Thyroid gland

From WikiLectures

Anatomy of the thyroid gland

The thyroid gland (lat. Glandula thyreoidea) is an butterfly-shaped endocrine organ located on the front of the neck. It functionally participates in the regulation of metabolism by production of the hormones triiodothyronine and thyroxine. These hormones affect the metabolic rate, oxygen consumption, growth and development. Another hormone produced by the thyroid gland is calcitonin, which regulates calcium and phosphorus metabolism.

Anatomy[edit | edit source]

The gland consists of the two lobes (lobus dexter et sinister) in shape of the triangular pyramid connected by the isthmus. The pyramidal lobe varies in 1/4th of the cases −> a remnant of the thyroglossal duct stretching upward from the thyroid isthmus.

  • Lobes: 5–8 cm long, 2–4 cm wide, 1,5–2,5 cm thick.

The Weight is about 20–60 g (usually greater in women).

  • Size and weight of the thyroid gland differ according to sex, age and geographical factor (on average, the size and weight of the gland increases with increasing distance from the sea and with increasing altitude)

The Surface is smooth to slightly bumpy, has the reddish-brown or red-violet color (depend on the blood vessels). It's covered by a fibrous capsule which consists of an inner and an outer layer.

  • Outer layer: capsula externa is associated with vagina carotica (common fibrous capsule for a. carotis communis, v. jugularis interna, n. vagus and radix superior ansae cervicalis) and lamina praetrachealis fasciae colli.
  • Inner layer: capsula propria extrudes septae and divides the gland into the lobules. Lobules consist of sacs, follicles separated by the soft fibrous tissue, capillary and lypmhatic networks.
  • Between both of the layers there are vascular plexuses.

The shape of the gland are variable. The gland can be in shape of the letter H, U or A depending on the location of the isthmus. Bases of the lobes are caudally rounded, and the apexes are pointing cranially.

Location and syntopy[edit | edit source]

The gland is located on the sides of the larynx and trachea , the isthmus lies in front of the 2nd to 4th tracheal ring. It is fixed to the trachea by the ligamentum suspensorium glandulae thyroideae s. Ligamentum Berry.

Syntopy of individual anatomical surfaces of the lobes[edit | edit source]

Scheme of the blood supply of the thyroid gland

Facies medialis: is attached to the larynx and trachea, related to the vagus nerve (nervus laryngeus recurrens).
Facies anterolateralis: together with isthmus is covered by the infrahyoid neck muscles from lamina pretrachealis fasciae colli.
Facies dorsalis: is related to vagina carotica, the parathyroid gland is partially immersed there.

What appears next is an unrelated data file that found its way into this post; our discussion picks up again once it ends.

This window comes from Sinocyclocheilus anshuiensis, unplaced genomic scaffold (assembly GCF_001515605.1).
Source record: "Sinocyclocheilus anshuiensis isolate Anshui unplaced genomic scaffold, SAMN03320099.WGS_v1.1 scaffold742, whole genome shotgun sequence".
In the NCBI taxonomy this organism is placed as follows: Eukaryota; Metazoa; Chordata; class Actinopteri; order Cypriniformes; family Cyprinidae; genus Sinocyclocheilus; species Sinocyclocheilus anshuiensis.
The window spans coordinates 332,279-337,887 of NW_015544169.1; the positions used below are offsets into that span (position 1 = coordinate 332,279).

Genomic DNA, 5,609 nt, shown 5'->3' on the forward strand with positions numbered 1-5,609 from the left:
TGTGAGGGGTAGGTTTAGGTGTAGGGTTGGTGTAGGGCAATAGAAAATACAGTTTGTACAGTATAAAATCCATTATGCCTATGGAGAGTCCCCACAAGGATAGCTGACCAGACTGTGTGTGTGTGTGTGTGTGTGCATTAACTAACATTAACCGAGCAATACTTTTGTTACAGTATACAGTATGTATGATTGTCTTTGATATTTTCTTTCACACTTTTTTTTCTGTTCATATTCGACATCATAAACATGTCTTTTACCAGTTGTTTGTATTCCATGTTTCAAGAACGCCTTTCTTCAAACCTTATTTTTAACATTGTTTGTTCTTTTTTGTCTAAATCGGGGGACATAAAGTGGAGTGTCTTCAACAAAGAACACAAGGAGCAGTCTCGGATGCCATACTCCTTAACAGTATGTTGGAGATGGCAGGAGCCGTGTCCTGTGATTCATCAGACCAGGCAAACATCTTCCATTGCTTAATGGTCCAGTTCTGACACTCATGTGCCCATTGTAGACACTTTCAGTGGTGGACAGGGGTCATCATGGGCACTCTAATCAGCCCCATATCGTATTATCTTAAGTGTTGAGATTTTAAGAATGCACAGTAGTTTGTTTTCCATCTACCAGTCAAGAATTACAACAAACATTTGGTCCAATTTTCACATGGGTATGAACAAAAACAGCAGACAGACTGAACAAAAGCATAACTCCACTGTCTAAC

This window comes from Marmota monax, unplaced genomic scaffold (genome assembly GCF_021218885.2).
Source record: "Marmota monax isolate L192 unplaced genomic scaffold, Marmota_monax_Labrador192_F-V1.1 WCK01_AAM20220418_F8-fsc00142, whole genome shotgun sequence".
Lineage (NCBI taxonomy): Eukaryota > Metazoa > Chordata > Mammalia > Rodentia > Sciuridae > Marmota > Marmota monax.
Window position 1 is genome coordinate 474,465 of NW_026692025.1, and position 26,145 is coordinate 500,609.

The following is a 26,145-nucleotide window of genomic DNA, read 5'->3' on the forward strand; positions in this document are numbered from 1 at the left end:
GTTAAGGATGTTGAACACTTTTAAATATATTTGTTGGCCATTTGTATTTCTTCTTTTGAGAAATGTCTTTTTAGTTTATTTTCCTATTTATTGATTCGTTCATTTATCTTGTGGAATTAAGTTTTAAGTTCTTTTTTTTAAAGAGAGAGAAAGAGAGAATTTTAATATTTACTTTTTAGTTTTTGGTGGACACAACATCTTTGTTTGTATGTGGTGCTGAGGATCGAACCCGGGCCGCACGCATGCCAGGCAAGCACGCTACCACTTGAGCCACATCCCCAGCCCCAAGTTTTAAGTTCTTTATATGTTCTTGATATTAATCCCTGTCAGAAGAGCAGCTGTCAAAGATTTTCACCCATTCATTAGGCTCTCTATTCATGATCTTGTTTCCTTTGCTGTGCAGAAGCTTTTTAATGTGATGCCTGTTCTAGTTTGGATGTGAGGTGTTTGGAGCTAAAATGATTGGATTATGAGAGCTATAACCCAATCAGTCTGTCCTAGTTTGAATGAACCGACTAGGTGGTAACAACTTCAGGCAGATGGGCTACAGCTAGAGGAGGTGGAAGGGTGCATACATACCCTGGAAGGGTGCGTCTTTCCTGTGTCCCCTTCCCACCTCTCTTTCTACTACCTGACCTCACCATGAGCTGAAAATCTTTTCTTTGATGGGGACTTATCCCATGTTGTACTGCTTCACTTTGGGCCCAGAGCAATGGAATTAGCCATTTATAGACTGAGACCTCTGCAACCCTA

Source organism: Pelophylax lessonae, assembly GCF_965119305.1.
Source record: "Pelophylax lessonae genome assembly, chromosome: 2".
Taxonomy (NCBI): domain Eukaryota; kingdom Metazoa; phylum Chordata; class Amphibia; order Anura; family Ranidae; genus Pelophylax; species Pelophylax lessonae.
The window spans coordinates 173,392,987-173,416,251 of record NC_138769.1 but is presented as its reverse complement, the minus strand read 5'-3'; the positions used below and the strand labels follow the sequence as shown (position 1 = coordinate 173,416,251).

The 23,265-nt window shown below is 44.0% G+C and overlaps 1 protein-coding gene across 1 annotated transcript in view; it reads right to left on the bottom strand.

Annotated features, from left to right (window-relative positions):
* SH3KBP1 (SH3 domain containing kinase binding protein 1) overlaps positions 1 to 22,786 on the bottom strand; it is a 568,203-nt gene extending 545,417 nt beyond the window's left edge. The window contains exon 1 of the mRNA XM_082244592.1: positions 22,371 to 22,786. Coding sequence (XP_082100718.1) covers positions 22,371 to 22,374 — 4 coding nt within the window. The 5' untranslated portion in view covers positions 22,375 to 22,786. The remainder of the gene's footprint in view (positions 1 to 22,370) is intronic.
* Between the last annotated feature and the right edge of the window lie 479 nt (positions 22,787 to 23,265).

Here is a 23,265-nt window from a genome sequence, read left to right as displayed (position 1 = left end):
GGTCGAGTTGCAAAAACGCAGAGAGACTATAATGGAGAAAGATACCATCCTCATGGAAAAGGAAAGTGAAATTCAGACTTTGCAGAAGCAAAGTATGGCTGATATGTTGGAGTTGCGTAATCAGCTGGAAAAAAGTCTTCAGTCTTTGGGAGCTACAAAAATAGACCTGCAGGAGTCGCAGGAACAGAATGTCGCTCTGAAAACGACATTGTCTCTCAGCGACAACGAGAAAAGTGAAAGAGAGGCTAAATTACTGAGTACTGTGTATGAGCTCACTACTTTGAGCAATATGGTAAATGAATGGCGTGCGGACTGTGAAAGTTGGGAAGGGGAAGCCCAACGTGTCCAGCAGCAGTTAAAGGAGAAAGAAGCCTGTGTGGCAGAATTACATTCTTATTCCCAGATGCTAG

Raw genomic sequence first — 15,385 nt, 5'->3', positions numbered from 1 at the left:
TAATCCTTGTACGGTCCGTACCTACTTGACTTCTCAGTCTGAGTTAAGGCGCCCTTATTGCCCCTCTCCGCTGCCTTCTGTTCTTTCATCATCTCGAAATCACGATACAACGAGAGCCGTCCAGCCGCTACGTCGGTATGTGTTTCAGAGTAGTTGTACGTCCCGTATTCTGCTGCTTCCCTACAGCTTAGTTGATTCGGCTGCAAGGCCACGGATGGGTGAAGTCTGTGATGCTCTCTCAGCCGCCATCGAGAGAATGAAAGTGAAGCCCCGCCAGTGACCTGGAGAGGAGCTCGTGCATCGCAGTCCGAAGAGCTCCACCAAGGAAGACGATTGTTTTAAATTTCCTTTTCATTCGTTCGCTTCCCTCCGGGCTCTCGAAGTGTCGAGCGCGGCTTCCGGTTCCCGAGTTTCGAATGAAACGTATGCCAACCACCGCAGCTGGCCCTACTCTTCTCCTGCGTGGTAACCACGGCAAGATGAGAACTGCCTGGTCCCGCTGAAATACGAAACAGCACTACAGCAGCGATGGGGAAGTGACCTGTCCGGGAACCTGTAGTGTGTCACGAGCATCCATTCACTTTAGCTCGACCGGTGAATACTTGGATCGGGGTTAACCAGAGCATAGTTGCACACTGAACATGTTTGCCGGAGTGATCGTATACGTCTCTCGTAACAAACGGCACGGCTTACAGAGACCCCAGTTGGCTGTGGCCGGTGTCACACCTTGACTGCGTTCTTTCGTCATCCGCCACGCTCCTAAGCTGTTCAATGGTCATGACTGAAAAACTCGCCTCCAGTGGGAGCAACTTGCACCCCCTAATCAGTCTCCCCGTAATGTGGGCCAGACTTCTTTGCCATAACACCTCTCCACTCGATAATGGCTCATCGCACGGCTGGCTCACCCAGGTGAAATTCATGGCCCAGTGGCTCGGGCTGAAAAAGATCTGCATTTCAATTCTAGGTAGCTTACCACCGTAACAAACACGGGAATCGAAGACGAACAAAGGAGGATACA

Blood supply[edit | edit source]

Cranial part of the lobes is supplied by the superior thyroid artery (5), a branch of the external carotid artery (4), the caudal part is supplied by the inferior thyroid artery(8), a branch of the thyrocervical trunk (7). Both arteries form a vascular anastomosis.

The non-constant a.thyroidea ima (9) from the brachiocephalic trunk (2) or the aortic arch (1) may be present.

The Veins connect together and form the network between the inner and the outer layer of the capsula. The blood from the upper pole of the gland is taken away by vv.thyroideae superiores (13) and vv.thyroideae mediae (14) to the internal jugular vein (12). The blood from the lower pole is taken away by vv.thyroideae inferiores (15) to the left brachiocephalic vein (11).

Lymphatic vessels lead to the subcapsular network and then to lymph nodes of the cervicales profundi.

Microscopic Structure[edit | edit source]

Histological cut of the horse's thyroid gland: 1 – follicle with the colloid, 2 – epithelial cells of the follicle, 3 – endothelial cells of the capillary

Microscopically, the thyroid gland consists of the round closed follicles. The wall of the follicles is lined by the simple cuboidal follicular cells, that can be changed to the squamous cells due to the hypofunction of the gland. While hyperfunction manifests by changes to the columnar epithelium. The follicles are richly interwoven with sinusoids. All the follicular cells are attached to the basement membrane, their cytoplasm is basophilic and contains a lot of rough endoplasmic reticulum and secretory granules.

Follicles are filled with a colloid. It's a viscous homogeneous fluid which contains mainly glycoprotein thyroglobulin, which is the reason for PAS-positivity of the colloid. Thyroglobulin contains precursors of the main thyroid hormones - thyroxine and triiodothyronine, whose synthesis process takes place in the colloid.

In addition to follicular cells, there are also parafollicular cells (C cells) which produce calcitonin. Unlike the follicular cells, parafollicular cells are derived from the neural crest.

References [ modify | edit source ][edit | edit source]

Related Articles [ modify | edit source ][edit | edit source]

Bibliography[edit | edit source]

  • PETROVICKÝ, Pavel. Anatomie s topografií a klinickými aplikacemi. 1. edition. Martin : Osveta, 2001. 560 pp. Chapter 2. ISBN 80-8063-047-X.
  • JUNQUIERA, L. Carlos – CARNEIRO, José – KELLEY, Robert O.. Základy histologie. 1. edition. Jinočany : H & H 1997, 1997. 502 pp. ISBN 80-85787-37-7.